The Mind Management

As part of my reflective reading moving towards my psychology exam I have been reading ‘The Mind Management’ by Prof Steve Peters. Purchased for my daughter last Christmas this brilliant book has been on my own reading list for some time.

Known also as ‘The Chimp Paradox’ this book makes psychology accessible for everyone. Not only does it prove an interesting and quick read for professionals it sits well with those receiving life coaching. The idea of keeping ‘one’s chimp’ in check in order to be more confident and move forward is simplistic and both logical too.

I highly recommend this book for those looking for ways to increase confidence and are interested in self-development. I have  already been using the author’s teachings with clients with excellent results…and it does increase happiness levels as well as confidence.

Power of kindness

I was listening to a discussion yesterday about the power of kindness which the Red Cross are adopting. It is so easy to be judgemental but as my mentor used to say a baby doesn’t ask to be born into a country, a religion or race and we are all brothers and sisters.

I remember her telling tales about when she was a Corporal Cook in the ATS and looked after the German soldiers who were helping her, giving them hot refreshments and treats. She remarked how they had been called up just as her husband (our Dad had) to be a dessert rat! She had also experienced prejudice herself being part Jewish and brought us up to be anti-prejudice of any nature.

Kindness to others is not difficult to apply and everybody has their own story, and often, very sad one at that.

Empty Spaces

Many years ago I published a fund raising publication raising funds and awareness for a cancer charity one of my lovely writers at that time donated a piece entitled ‘Empty Spaces’ which talked about the empty places at functions at his local cricket club as one by one his dear friends were gradually dying around him.

I am mindful that last weekend a lot of people will have experienced Father’s Day without their Dad, (myself included) and may have found the day difficult. I have heard it often said that grief is the price we end up paying for loving those we hold dear.

As I discussed over the weekend with a personal friend the intensity of our grief is related to the depth of the relationship we had with the family member or friend that has died. As usual, one of my positive reminders I like to share is to celebrate their life rather than focus on the way they died or what caused their death. I.e. Cancer, heart attack, stroke, a tragic accident and possibly suicide.

The time to tell those you love them is of course whilst they are here and you may just be saying it on a day that they really need to hear it and appreciate it. As always we keep those we love alive, in part, in our mind and in our hearts.

Team work…invigilating

Yesterday I enjoyed after-work drinks with a group of lovely ladies all from within the educational sector. The group included: fellow exam invigilators, teachers, wives of teachers and pastoral support and most of which were parents too.

We had a healthy open forum about our views of many aspects of the educational system and our own parenting experiences. I think I can safely say we all agreed how stressful the exam period is for our students/children and adapting to the various on-going changes of exam structures and grading.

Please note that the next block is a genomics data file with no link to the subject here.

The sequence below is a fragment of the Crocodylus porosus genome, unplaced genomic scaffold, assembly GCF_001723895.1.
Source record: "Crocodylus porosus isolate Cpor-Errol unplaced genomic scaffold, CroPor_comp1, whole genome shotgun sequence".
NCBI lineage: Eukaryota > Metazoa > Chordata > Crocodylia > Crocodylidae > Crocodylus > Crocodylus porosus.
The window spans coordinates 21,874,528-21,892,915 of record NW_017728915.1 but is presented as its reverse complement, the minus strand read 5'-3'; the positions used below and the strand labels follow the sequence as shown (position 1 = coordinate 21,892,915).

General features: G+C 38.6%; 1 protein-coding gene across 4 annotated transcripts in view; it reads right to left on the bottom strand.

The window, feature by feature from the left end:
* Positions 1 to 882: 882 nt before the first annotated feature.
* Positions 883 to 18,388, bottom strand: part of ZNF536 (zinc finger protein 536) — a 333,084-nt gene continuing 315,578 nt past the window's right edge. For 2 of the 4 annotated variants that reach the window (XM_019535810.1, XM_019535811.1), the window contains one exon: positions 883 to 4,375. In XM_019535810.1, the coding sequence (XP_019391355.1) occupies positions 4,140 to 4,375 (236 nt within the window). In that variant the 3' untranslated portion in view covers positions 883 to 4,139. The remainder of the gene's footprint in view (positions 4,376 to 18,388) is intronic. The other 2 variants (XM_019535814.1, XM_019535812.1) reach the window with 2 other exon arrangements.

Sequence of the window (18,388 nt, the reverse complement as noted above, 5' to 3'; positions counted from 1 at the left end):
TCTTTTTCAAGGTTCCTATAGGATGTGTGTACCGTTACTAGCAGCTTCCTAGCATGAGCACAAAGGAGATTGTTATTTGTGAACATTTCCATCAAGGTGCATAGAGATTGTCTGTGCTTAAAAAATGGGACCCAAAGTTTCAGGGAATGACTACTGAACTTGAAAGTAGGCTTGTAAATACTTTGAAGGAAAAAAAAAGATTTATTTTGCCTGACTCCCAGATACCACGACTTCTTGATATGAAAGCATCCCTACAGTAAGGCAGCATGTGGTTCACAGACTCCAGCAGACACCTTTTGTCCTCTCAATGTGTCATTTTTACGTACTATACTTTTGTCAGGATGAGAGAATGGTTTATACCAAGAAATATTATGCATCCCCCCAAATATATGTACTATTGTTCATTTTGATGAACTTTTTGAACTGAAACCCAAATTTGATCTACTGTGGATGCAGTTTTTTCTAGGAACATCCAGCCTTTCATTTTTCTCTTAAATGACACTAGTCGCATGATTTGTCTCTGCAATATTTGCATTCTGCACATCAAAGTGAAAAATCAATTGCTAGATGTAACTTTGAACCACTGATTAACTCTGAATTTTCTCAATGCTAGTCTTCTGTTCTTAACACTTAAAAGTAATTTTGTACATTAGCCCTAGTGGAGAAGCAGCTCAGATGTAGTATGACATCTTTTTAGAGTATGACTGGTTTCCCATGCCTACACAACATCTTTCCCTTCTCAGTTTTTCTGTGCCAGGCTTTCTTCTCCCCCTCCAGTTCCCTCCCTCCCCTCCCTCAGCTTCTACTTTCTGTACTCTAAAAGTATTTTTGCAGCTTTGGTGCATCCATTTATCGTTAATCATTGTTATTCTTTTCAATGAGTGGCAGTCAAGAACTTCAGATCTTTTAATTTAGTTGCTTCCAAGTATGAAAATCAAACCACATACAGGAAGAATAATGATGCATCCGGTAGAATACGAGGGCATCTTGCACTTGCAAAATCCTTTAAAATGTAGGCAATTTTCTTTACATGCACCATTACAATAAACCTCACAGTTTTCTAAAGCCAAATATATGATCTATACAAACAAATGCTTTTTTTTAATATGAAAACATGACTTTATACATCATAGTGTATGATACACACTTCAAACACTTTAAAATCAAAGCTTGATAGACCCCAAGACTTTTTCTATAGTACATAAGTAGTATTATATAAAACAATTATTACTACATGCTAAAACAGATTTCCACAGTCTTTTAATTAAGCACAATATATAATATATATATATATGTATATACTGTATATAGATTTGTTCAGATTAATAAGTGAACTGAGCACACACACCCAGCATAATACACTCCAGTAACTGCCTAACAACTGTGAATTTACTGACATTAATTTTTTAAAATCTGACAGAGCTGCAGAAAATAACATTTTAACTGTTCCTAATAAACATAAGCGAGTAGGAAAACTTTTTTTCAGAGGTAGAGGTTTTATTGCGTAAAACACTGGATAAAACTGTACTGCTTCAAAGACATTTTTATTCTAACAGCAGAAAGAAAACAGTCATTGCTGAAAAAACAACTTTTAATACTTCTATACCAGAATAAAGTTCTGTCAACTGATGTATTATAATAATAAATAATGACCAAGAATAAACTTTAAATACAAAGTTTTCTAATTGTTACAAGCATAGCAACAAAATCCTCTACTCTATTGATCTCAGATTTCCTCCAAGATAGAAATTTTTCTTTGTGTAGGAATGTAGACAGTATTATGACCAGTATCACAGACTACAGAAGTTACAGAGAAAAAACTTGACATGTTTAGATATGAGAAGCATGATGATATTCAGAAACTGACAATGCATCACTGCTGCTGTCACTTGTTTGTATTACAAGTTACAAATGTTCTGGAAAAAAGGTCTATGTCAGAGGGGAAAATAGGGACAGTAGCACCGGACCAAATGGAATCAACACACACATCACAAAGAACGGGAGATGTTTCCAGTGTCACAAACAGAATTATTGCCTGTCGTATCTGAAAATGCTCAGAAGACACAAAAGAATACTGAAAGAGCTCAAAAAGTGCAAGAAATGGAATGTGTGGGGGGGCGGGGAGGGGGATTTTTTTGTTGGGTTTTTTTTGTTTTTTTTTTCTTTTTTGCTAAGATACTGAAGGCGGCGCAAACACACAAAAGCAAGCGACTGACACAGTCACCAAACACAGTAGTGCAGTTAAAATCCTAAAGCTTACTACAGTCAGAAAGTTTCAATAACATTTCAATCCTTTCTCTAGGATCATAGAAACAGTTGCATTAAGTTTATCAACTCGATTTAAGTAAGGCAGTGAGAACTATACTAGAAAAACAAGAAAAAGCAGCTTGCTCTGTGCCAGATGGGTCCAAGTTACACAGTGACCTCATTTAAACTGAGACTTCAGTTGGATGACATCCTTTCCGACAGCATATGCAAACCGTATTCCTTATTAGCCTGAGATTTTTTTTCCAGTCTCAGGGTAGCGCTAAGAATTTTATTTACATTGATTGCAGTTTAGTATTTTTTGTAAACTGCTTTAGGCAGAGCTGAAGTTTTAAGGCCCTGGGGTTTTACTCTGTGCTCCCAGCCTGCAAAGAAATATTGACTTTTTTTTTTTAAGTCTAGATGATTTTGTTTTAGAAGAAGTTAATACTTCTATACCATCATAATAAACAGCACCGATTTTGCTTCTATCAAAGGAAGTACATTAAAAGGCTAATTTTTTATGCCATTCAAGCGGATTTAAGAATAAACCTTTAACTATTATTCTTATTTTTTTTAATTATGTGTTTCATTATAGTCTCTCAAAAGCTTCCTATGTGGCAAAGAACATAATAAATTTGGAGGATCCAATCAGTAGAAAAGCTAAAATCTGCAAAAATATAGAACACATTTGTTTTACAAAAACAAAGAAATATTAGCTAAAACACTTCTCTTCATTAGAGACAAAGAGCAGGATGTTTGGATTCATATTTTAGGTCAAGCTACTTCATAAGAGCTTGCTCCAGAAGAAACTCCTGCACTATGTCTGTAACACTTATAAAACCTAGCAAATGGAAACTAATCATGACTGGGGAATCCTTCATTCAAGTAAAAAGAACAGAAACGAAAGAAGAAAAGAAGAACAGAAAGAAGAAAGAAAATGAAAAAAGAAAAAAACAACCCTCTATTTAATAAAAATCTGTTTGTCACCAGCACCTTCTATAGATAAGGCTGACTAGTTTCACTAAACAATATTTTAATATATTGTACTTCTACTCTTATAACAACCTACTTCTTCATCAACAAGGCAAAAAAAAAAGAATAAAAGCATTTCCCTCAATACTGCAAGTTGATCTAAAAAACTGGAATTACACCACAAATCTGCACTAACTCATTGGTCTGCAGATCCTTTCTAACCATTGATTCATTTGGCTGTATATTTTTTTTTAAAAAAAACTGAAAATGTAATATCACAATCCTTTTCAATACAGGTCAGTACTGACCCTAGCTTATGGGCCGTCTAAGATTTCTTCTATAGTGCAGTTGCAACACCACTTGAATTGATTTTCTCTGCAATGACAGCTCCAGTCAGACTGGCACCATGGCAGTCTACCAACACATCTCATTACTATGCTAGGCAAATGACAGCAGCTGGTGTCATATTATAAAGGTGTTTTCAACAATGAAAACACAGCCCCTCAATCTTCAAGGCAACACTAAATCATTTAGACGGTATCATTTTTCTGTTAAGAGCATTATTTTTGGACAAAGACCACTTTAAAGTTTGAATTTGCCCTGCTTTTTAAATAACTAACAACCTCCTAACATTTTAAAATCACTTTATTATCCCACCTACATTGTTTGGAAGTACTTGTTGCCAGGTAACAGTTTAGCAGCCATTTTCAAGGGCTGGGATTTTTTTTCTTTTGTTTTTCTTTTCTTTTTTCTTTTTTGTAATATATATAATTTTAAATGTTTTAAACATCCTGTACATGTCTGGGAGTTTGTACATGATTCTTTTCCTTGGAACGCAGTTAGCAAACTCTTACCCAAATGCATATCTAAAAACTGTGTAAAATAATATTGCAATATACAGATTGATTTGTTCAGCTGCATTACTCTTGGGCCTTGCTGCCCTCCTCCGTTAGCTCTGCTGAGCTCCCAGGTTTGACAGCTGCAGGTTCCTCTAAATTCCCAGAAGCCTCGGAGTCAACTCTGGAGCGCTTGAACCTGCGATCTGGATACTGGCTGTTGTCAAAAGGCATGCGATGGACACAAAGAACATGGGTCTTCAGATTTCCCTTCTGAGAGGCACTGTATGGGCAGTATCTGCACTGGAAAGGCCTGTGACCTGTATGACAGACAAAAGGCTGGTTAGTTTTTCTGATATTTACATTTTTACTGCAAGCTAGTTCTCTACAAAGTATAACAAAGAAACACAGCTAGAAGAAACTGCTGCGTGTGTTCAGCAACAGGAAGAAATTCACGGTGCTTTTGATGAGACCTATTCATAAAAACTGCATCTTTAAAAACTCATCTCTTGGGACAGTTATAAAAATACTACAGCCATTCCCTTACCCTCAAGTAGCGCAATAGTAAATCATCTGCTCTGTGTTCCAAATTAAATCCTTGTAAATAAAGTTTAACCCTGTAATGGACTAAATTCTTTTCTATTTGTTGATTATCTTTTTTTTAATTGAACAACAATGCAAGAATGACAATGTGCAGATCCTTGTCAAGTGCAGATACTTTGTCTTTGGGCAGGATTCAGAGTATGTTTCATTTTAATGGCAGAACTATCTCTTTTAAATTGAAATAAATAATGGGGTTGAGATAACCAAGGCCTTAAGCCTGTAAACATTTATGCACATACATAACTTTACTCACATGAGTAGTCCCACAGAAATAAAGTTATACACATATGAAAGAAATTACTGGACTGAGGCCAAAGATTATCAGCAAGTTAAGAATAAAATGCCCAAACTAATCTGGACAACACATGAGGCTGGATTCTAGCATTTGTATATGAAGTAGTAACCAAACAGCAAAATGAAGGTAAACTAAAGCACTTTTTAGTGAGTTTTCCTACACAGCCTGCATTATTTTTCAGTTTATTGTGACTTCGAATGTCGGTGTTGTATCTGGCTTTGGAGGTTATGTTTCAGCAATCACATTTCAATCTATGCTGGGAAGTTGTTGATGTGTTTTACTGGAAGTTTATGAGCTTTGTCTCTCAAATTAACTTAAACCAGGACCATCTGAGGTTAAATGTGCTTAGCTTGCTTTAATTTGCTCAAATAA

I think many of us also agreed that a percentage of stress that students experience is often applied maybe inadvertantly by parents and I know I shared how even with various professional skills it is hard, at times, to support our own children through their personal journeys. Again, I slipped in the subject of encouraging boys to open up and talk.

To on-lookers invigilating may appear boring but when you work as part of an efficient caring team you soon realise just how important the role is. Every shift is different and one must be prepared for the unexpected and quickly offer support to help ease a stressful situation for a student already in a stressful situation! I always come away feeling I have done something useful and this is confirmed by the appreciation shown by the great school I have the privilege to work within.

Through our eventual ‘wine goggles’ our conversation moved onto the importance of demonstrating kindness and being grateful and how events in our own life sometimes remind us to ‘live a day at a time’ (one of my own mantras).

Many of the group have other roles often working in isolation and it really is good to feel a sense of belonging to a team however small and for however long. If any of the team are reading my blog today we must do that again and soon. I for one will make more of an effort to keep in contact before we meet for the exams in 2019.

Keeping positive

Keeping positive all the time can, for many, be an up-hill struggle and my NLP coaching of clients confirms this on a regular basis. Even the most successful people have certain areas of their life where they feel they have lost control and feel bewildered to say the least.

In life, at times, we are all guilty of being just too hard on ourselves and focus on the negative elements of our lives (often out of our control anyway) rather than celebrate the positives. In my experience sometimes we need to remember how valued we are by those that know and love us. Again I like to say how it is important that we tell those we love that we do so and appreciate who they are and their positive contribution to our lives.